Staff at the Marie Curie Hospice in Belfast on Friday put together a special Valentine's Day meal so patients and their families could celebrate the most romantic day of the year.
The hospice cares for around 460 people each year who are living with a terminal illness in Northern Ireland.
Chef Michael McAreavey has been running the special dinner service on Valentine's Day since he joined Marie Curie three years ago.
To prepare for the event, Michael set up the individual rooms of those staying at the facility, where he and his staff dressed the tables with linen and flowers for a personalised evening menu of food and drinks.
"We will give them a wee three-course meal with dessert and drinks. It will be the full works," he told the Belfast Telegraph.
The Belfast man comes from a restaurant background and explained that he tries to give those at the Hospice and their families an individual taste of a great night out.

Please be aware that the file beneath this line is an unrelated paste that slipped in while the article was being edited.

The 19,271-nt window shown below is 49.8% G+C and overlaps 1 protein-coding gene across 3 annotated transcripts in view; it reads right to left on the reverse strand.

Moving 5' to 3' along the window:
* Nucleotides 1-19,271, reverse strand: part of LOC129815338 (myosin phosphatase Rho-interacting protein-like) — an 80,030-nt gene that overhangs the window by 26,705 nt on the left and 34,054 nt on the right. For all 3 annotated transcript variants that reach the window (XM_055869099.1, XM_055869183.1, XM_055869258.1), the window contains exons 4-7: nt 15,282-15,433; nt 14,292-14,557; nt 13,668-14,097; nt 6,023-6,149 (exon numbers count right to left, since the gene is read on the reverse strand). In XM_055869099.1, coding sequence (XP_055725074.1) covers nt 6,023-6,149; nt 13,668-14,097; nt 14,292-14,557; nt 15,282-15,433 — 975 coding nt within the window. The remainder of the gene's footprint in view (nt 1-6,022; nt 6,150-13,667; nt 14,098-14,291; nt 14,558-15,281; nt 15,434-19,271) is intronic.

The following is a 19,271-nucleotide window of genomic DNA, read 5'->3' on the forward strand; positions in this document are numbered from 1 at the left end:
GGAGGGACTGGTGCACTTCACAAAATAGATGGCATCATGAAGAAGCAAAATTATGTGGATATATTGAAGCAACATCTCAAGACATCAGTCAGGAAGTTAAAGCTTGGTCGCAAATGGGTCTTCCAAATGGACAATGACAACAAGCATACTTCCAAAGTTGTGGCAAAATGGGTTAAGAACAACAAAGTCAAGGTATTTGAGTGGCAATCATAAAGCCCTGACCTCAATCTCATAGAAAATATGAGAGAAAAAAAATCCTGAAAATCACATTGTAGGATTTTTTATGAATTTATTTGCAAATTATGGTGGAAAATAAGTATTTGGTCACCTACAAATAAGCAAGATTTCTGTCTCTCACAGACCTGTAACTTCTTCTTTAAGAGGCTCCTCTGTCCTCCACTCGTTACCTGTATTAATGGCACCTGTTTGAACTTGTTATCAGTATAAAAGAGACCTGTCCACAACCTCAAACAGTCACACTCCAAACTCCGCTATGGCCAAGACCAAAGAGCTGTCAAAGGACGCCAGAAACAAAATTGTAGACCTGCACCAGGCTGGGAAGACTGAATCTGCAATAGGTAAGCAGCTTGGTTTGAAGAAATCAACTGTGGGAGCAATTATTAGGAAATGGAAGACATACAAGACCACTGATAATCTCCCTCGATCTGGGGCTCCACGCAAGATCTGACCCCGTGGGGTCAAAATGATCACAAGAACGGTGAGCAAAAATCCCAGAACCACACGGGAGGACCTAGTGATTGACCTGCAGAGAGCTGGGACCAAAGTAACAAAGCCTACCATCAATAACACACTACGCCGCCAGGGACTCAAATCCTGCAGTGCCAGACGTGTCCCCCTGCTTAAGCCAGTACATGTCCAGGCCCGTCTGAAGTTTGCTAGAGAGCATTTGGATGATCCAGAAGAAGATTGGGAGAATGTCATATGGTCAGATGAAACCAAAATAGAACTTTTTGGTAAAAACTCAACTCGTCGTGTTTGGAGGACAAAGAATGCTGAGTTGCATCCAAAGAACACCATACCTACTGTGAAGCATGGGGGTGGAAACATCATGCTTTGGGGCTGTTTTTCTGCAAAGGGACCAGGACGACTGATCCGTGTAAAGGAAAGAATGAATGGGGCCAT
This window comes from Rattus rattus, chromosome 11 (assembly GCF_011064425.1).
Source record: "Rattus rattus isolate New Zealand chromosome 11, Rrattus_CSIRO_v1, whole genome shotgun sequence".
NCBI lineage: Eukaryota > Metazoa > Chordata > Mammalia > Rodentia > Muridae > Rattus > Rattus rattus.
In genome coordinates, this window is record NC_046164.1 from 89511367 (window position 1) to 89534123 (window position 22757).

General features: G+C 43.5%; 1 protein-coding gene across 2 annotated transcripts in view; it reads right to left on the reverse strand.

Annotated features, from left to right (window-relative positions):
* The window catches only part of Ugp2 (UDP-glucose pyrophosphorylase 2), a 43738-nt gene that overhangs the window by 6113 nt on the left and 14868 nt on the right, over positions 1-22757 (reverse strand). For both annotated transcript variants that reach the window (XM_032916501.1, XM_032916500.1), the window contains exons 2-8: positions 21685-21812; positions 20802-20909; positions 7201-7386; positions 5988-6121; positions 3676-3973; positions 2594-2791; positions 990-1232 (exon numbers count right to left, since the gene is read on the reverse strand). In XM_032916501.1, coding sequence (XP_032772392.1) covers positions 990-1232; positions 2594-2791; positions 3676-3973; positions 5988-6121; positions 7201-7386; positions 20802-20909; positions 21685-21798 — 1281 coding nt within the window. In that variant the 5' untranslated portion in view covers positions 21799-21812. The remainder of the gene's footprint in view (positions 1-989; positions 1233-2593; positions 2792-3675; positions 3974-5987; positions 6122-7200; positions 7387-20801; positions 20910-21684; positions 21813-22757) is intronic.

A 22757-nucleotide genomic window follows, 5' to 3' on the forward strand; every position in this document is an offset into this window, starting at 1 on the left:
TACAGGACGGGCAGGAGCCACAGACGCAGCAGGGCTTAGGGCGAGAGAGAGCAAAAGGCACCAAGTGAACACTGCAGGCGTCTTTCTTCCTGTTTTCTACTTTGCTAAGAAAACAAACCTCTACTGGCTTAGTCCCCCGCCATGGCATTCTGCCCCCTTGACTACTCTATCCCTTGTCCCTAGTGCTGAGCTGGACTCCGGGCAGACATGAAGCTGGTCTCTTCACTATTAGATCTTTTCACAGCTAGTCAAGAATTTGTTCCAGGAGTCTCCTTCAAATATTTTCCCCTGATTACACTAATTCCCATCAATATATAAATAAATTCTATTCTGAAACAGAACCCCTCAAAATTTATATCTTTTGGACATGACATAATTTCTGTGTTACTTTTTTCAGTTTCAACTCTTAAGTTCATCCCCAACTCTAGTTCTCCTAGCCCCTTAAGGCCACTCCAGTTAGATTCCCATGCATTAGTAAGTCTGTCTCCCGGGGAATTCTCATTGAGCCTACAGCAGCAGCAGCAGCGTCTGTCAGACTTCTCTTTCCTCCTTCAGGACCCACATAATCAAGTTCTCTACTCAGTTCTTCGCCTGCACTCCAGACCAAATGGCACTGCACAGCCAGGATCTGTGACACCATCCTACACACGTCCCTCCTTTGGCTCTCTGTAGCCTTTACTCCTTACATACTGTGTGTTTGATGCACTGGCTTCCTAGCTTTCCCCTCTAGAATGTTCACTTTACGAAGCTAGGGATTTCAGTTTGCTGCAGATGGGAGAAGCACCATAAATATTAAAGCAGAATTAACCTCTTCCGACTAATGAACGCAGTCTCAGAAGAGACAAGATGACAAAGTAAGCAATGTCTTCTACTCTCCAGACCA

"You see the delight in their faces, that they are really getting something they were not expecting and they cant believe we cater for this," he continued.
"For them it means all the world. It is about trying to make them feel as much at home as possible."
The options on the menu included sweet potato soup with herb croutons, with a main of rib eye steak with peppercorn sauce and a suitably heart shaped shortbread biscuit with strawberry cream for dessert.
Nurse Emily Jackson (25), from Saintfield, said it is a "privilege" to work in the Hospice, adding that the staff like to make occasions like Valentine's Day special for their patients.
"There is a nice atmosphere around, the patients are really excited. When I've been going in to see them, they are all talking about what is happening later," she said.
"Their relatives are coming up and all of them have cards and Valentine's presents in the rooms.
"A lot of patients can't get out to celebrate the day, so it is nice to bring Valentine's Day to them and make it special.
"This is just a small thing to brighten up their day. I love being a nurse here - you get very close to the patients."